Recruiting foreign nurses for the UK: the role of bilateral labour agreements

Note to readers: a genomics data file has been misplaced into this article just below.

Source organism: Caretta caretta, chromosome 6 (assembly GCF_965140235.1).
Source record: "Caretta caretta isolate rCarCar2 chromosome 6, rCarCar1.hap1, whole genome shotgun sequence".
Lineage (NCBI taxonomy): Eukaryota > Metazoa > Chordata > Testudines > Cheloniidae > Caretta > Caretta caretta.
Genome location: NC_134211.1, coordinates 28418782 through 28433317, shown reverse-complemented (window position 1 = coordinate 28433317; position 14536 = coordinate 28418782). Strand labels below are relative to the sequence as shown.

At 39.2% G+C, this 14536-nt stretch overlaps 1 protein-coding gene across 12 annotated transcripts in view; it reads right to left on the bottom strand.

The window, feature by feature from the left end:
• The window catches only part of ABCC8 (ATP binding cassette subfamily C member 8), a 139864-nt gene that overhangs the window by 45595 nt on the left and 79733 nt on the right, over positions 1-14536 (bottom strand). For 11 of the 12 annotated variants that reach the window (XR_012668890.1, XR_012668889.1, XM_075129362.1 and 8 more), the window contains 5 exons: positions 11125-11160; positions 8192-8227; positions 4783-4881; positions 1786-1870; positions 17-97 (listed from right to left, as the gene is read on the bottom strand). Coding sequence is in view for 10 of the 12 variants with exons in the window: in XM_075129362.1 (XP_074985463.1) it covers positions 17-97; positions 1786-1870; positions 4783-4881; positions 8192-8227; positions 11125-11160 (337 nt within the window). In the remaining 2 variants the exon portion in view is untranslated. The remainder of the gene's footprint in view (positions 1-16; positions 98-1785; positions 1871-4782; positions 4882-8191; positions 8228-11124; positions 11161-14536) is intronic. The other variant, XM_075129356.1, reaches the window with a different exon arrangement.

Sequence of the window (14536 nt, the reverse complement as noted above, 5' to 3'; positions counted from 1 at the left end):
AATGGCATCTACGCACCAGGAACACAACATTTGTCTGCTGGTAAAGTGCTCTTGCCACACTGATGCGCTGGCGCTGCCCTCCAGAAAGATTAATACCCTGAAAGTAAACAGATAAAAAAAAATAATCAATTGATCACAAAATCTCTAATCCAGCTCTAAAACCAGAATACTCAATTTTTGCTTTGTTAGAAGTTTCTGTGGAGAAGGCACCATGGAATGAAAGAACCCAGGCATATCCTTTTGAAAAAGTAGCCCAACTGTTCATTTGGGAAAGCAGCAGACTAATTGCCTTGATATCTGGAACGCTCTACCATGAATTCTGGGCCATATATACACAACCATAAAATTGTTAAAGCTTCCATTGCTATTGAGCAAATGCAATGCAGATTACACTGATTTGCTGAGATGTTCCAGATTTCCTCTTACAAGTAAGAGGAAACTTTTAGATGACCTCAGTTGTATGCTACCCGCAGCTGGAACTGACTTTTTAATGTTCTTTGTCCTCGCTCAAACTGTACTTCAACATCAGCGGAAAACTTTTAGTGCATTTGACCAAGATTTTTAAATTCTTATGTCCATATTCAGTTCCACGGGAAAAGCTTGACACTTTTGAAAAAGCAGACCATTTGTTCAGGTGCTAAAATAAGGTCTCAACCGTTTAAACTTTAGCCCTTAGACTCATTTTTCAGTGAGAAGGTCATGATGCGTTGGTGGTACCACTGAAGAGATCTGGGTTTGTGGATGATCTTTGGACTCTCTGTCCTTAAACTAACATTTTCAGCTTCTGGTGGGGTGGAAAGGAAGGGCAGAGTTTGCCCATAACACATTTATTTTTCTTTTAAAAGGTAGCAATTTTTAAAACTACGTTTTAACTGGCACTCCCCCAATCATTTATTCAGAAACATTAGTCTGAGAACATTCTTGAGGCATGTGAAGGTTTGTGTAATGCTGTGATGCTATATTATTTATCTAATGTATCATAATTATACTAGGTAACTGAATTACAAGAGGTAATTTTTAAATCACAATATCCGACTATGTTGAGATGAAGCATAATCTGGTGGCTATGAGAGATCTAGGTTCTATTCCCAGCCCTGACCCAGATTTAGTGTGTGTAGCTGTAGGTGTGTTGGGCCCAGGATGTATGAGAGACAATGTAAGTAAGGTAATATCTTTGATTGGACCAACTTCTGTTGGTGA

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This thesis is about policy instruments for the regulation of international labour mobility. It focuses on the use of government-to-government agreements on the cross-border movement of nurses, negotiated between source and destination countries. This research is a qualitative case study of agreements signed in the early 2000s between the UK and Spain, South Africa, the Philippines and India. It aims to understand the role of these agreements in British policy as perceived by actors in the destination country. It addresses three questions: 1) What types of agreements did the British government negotiate? 2) Why did the British government negotiate these agreements? and 3) What functions did these agreements perform? Employing the notion of ‘policy tools’ as an organising concept, this thesis’s analytical framework draws on political sociology and the conception of policy instruments as being composed and brought into existence by actors and their power relations in multilevel policy contexts. This study is based on documentary analysis and elite interviews with experts in international organisations, officials in the Department of Health (England), recruitment officers in the source countries, and professional nursing organisations and trade unions in the UK. This thesis argues that government-to-government agreements between the UK and supply countries emerged from a discourse on the ethical recruitment of health workers which was framed in the language of human rights. One of the roles of these agreements was to contain contradictory and conflicting interests between and within institutional actors involved in the international recruitment of nurses on both sides of the migration process. More broadly, the research addresses and advances the discussion of the policy instrumentation approach, and contributes to the understanding of the choice of policy tools and their performance in an ambivalent policy context.